Tuesday, 26 January 2016

ARTICLE: Evolving social networks of genes

The effect of scale-free topology on the robustness and evolvability of genetic regulatory networks

  • How life both diversifies and maintains its function in the face of random mutation is an open question: we model the networks describing interactions between genes to explore this evolutionary tradeoff
A big question in evolutionary biology centres around an apparent paradox. To prevent mutations (which inevitably occur throughout life) from having damaging or fatal effects, organisms must be "robust" -- they must retain their biological functions even if some mutations occur. But to be able to adapt to changing environments and situations as generations pass, they must also be "evolvable" -- mutations must be able to change aspects of their biological functionality. How can we have a situation where mutations both have no functional effect and have the ability to change functionality?

To explore this question, we consider a class of key players in biological functionality: gene regulatory networks (GRNs), which describe how genes regulate each others' production in our cells. The products of one gene may lead to increased or decreased expression of another gene's products; this regulation is used by the cell to control its contents in response to signalling and sensory inputs.

In this paper, in the Journal of Theoretical Biology here (free here), we investigate the effects of mutations on the functions of model GRNs. Specifically, we calculate the different types of behaviour that a model GRN can show -- some of these involve a fixed state where every gene is either on or off, and some involve a cycling process where genes periodically switch on then off in a fixed pattern. We modelled mutations by randomly removing parts of the network, and explored how these mutations changed the GRN behaviour. If a random mutation changed the behaviour of the GRN (for example, changing the switching patterns of a gene), it is more evolvable; if the behaviour stays the same after a mutation, it is more robust.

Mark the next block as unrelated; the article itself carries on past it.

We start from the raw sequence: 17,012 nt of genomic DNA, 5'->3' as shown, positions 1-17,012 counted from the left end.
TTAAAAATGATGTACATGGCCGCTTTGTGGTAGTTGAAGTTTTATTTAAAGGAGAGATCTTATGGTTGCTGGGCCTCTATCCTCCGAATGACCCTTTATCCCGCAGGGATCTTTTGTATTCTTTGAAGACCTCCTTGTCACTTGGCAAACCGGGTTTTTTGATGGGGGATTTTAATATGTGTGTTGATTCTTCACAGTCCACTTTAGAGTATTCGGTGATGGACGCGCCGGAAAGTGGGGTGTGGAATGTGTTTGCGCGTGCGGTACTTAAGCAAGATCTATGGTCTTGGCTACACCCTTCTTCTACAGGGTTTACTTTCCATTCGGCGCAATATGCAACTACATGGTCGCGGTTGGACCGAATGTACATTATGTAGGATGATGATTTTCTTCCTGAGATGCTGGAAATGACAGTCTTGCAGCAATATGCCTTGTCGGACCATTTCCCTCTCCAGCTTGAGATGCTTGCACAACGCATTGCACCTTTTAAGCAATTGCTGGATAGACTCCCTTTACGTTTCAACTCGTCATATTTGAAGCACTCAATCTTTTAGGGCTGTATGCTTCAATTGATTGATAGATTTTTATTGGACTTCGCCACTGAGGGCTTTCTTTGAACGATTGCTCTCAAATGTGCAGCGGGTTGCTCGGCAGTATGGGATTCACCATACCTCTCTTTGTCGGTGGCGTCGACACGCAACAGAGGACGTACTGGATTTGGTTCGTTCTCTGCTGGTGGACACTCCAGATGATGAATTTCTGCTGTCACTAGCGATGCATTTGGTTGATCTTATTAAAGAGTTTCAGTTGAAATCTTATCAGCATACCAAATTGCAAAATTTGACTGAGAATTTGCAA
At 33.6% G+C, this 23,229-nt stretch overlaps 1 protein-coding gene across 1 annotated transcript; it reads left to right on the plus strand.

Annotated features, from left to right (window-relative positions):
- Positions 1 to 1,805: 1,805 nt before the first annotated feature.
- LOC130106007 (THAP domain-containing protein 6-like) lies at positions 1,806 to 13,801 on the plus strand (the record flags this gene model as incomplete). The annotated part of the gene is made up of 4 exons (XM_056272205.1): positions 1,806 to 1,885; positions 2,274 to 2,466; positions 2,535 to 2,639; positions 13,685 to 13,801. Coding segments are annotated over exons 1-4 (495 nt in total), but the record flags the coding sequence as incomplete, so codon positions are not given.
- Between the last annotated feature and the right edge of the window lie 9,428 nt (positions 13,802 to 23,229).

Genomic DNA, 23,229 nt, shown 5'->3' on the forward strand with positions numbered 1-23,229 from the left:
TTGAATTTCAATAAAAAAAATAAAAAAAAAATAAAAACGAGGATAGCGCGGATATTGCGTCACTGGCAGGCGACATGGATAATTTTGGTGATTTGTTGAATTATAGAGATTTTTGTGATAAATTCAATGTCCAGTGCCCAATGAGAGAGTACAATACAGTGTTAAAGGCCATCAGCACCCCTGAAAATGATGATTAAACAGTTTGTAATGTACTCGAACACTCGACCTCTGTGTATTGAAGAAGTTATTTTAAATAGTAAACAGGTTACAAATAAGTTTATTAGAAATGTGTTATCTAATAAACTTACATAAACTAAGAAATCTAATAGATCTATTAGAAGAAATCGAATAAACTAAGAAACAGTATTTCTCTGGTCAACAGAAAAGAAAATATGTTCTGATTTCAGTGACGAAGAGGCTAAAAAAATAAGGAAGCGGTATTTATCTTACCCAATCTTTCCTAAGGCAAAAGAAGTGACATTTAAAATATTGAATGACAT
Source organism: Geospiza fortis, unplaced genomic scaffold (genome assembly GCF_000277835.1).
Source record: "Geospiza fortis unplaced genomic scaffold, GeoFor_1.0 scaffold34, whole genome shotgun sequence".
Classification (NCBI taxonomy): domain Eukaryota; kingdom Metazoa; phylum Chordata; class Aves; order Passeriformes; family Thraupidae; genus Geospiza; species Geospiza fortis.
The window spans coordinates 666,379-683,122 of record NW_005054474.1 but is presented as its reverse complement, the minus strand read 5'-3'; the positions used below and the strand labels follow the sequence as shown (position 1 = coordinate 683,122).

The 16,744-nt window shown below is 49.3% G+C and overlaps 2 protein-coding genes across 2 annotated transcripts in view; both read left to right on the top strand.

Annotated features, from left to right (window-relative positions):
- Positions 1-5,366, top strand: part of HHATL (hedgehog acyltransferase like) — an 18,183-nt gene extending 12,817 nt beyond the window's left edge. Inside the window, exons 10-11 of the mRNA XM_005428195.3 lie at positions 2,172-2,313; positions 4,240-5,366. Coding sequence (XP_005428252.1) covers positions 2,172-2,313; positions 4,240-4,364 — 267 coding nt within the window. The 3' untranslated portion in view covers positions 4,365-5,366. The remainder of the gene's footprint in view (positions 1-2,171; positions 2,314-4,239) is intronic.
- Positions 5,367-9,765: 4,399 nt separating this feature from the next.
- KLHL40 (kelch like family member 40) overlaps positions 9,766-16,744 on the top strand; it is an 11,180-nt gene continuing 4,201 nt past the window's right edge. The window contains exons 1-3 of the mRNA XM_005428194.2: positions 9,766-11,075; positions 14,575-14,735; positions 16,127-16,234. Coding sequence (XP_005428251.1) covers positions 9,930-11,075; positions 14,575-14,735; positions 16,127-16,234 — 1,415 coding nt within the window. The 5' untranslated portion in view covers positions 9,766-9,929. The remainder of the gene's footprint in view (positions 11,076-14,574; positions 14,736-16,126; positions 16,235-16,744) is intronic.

(top) Several model GRNs: dots are genes, arrows describe one gene enhancing the production of another; flat ends describe one gene decreasing the production of another. (bottom) The gene states that each network can experience. Each point is a different on/off pattern of genes; the loops in the centre of the "flowers" are cycles of gene states that all connected states eventually collapse down to over time.

We found that the structure of a GRN dramatically affects the influence of mutations. We investigated so-called "Erdos-Renyi" (ER) structures, where nodes are connected randomly, and "scale-free" (SF) structures, where some "hub" nodes are connected to lots of others, but many more nodes connect only to very few neighbours. Social networks are often SF, with a small number of highly connected people and a large number of less connected one. SF networks were both more evolvable and more robust in the face of random mutations than ER ones: fewer mutations changed their behaviour, but those mutations that did have an effect gave rise to a more diverse set of new behaviours. We also found that SF networks were more robust to changes in environment (random changes to individual gene states). In biology we often observe that GRNs are scale-free: this work suggests the evolutionary advantages enjoyed by this class of networks, and thus a possible explanation for their appearance in biology. Iain

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